As we learned this week in our reading, cognitive dissonance is the discomfort that arises when something that we believe is challenged.
- Is cognitive dissonance ever good for an organization? For an individual?
- Based on this information, what are three specific things that a leader can do to minimize the impact/leverage the effect of cultural dissonance within an organization? Include how leaders can assist both themselves and their employees in changing their behaviors. How can the three questions related to changing behaviors impact the employees in a positive way? What approach can a leader take if he/she receives opposition related to changing behaviors?
- Is cognitive dissonance ever good for an organization? For an individual?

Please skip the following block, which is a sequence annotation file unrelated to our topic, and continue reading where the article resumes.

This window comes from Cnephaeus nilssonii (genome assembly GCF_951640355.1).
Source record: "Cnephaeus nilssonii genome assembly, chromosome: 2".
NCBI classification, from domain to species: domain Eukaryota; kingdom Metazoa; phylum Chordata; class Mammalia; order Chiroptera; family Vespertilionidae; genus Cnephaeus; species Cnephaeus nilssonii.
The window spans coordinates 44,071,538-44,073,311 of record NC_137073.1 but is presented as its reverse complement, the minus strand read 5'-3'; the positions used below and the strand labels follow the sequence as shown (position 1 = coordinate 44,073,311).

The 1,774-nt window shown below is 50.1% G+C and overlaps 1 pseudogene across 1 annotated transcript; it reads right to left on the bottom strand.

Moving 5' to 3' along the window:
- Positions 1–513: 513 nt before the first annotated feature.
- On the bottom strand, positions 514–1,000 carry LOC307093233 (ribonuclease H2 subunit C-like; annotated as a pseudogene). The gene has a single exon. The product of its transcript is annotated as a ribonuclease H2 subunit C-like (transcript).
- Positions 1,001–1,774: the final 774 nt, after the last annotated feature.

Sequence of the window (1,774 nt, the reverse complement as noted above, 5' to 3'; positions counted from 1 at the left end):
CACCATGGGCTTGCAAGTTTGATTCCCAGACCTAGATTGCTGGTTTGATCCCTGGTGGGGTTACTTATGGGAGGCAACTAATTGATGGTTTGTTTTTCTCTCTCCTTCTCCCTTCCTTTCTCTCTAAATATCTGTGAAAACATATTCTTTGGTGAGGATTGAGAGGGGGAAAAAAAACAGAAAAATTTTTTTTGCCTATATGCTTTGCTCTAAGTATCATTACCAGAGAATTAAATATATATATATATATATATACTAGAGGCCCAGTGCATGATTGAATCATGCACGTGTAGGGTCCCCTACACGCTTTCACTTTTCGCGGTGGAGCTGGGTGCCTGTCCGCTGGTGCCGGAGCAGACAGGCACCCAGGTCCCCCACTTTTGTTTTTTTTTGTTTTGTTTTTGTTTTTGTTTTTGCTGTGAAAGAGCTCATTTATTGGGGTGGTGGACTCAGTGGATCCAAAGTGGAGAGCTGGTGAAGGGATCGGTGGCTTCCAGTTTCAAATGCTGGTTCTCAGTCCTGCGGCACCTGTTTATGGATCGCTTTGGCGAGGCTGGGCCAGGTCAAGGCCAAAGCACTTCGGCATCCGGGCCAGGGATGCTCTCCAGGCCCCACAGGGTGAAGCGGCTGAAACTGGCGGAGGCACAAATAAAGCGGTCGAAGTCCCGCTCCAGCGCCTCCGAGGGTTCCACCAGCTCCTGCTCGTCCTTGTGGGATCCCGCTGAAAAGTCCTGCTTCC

- Cognitive dissonance cannot be good for any organization ever. It happens when beliefs, ideas or behaviors contradict each other (Psychology Today, n.d.). But in an organization where this exists, a culturally intelligent manager can recognize cognitive dissonance and then take appropriate measures. But, if cognitive dissonance gets undetected and if it continues then the organization will have problems.
- For an individual, I believe there would be cognitive dissonance, and it won’t be good. We often grow up with some stereotyping and generalizations in our minds and that might come out as cognitive dissonance later in life at work. In a homogeneous work environment cognitive dissonance might not come out but if the person encounters something or someone who threatens his ideas or perceptions then it will not be good at all.
- But organizations or any person when encounter cognitive dissonance, they can implement and develop cultural intelligence, recognizing the reason behind the issue. For organizations, it is really important to take reactive measures so that they do not face such issues in the future.